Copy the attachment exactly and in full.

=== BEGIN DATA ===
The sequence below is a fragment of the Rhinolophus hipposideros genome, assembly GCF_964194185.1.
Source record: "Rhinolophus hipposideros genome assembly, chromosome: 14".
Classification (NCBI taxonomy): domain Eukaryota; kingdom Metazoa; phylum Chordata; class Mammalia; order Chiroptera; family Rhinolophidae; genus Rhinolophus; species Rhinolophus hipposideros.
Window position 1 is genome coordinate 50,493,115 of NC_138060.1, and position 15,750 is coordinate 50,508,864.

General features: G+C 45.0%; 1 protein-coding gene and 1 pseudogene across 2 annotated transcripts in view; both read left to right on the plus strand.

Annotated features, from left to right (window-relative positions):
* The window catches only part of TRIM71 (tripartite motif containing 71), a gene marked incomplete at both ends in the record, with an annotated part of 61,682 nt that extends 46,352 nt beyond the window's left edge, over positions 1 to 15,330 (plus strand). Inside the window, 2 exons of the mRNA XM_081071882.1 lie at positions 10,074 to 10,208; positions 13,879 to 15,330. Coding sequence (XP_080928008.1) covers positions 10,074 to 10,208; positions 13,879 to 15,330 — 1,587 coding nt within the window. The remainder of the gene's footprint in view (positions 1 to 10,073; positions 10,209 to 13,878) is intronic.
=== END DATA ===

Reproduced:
The sequence below is a fragment of the Rhinolophus hipposideros genome, assembly GCF_964194185.1.
Source record: "Rhinolophus hipposideros genome assembly, chromosome: 14".
Classification (NCBI taxonomy): domain Eukaryota; kingdom Metazoa; phylum Chordata; class Mammalia; order Chiroptera; family Rhinolophidae; genus Rhinolophus; species Rhinolophus hipposideros.
Window position 1 is genome coordinate 50,493,115 of NC_138060.1, and position 15,750 is coordinate 50,508,864.

General features: G+C 45.0%; 1 protein-coding gene and 1 pseudogene across 2 annotated transcripts in view; both read left to right on the plus strand.

Annotated features, from left to right (window-relative positions):
* The window catches only part of TRIM71 (tripartite motif containing 71), a gene marked incomplete at both ends in the record, with an annotated part of 61,682 nt that extends 46,352 nt beyond the window's left edge, over positions 1 to 15,330 (plus strand). Inside the window, 2 exons of the mRNA XM_081071882.1 lie at positions 10,074 to 10,208; positions 13,879 to 15,330. Coding sequence (XP_080928008.1) covers positions 10,074 to 10,208; positions 13,879 to 15,330 — 1,587 coding nt within the window. The remainder of the gene's footprint in view (positions 1 to 10,073; positions 10,209 to 13,878) is intronic.